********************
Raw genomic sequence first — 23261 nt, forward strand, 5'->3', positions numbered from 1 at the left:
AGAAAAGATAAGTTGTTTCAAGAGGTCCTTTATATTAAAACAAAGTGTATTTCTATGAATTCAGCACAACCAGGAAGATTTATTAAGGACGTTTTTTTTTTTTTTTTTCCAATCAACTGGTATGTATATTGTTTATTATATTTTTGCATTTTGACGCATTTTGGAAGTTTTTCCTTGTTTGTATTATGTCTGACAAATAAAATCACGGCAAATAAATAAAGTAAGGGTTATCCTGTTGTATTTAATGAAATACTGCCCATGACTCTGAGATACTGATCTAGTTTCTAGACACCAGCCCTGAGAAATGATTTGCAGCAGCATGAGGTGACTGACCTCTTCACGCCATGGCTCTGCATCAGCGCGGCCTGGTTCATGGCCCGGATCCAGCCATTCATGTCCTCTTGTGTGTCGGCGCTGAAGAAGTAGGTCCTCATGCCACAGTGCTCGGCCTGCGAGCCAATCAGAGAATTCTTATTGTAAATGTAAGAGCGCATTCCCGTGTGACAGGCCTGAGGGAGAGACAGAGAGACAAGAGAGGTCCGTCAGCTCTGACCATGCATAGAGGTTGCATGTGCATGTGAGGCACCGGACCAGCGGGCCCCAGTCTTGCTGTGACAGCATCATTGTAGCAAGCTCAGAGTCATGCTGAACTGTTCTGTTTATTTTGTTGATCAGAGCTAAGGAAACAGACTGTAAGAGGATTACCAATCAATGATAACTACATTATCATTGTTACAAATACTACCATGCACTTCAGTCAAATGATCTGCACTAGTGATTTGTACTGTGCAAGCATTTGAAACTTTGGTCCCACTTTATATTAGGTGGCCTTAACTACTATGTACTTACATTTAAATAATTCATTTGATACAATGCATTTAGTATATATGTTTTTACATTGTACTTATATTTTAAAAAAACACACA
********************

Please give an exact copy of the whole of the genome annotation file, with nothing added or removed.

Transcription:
Raw genomic sequence first — 23261 nt, forward strand, 5'->3', positions numbered from 1 at the left:
AGAAAAGATAAGTTGTTTCAAGAGGTCCTTTATATTAAAACAAAGTGTATTTCTATGAATTCAGCACAACCAGGAAGATTTATTAAGGACGTTTTTTTTTTTTTTTTTCCAATCAACTGGTATGTATATTGTTTATTATATTTTTGCATTTTGACGCATTTTGGAAGTTTTTCCTTGTTTGTATTATGTCTGACAAATAAAATCACGGCAAATAAATAAAGTAAGGGTTATCCTGTTGTATTTAATGAAATACTGCCCATGACTCTGAGATACTGATCTAGTTTCTAGACACCAGCCCTGAGAAATGATTTGCAGCAGCATGAGGTGACTGACCTCTTCACGCCATGGCTCTGCATCAGCGCGGCCTGGTTCATGGCCCGGATCCAGCCATTCATGTCCTCTTGTGTGTCGGCGCTGAAGAAGTAGGTCCTCATGCCACAGTGCTCGGCCTGCGAGCCAATCAGAGAATTCTTATTGTAAATGTAAGAGCGCATTCCCGTGTGACAGGCCTGAGGGAGAGACAGAGAGACAAGAGAGGTCCGTCAGCTCTGACCATGCATAGAGGTTGCATGTGCATGTGAGGCACCGGACCAGCGGGCCCCAGTCTTGCTGTGACAGCATCATTGTAGCAAGCTCAGAGTCATGCTGAACTGTTCTGTTTATTTTGTTGATCAGAGCTAAGGAAACAGACTGTAAGAGGATTACCAATCAATGATAACTACATTATCATTGTTACAAATACTACCATGCACTTCAGTCAAATGATCTGCACTAGTGATTTGTACTGTGCAAGCATTTGAAACTTTGGTCCCACTTTATATTAGGTGGCCTTAACTACTATGTACTTACATTTAAATAATTCATTTGATACAATGCATTTAGTATATATGTTTTTACATTGTACTTATATTTTAAAAAAACACACA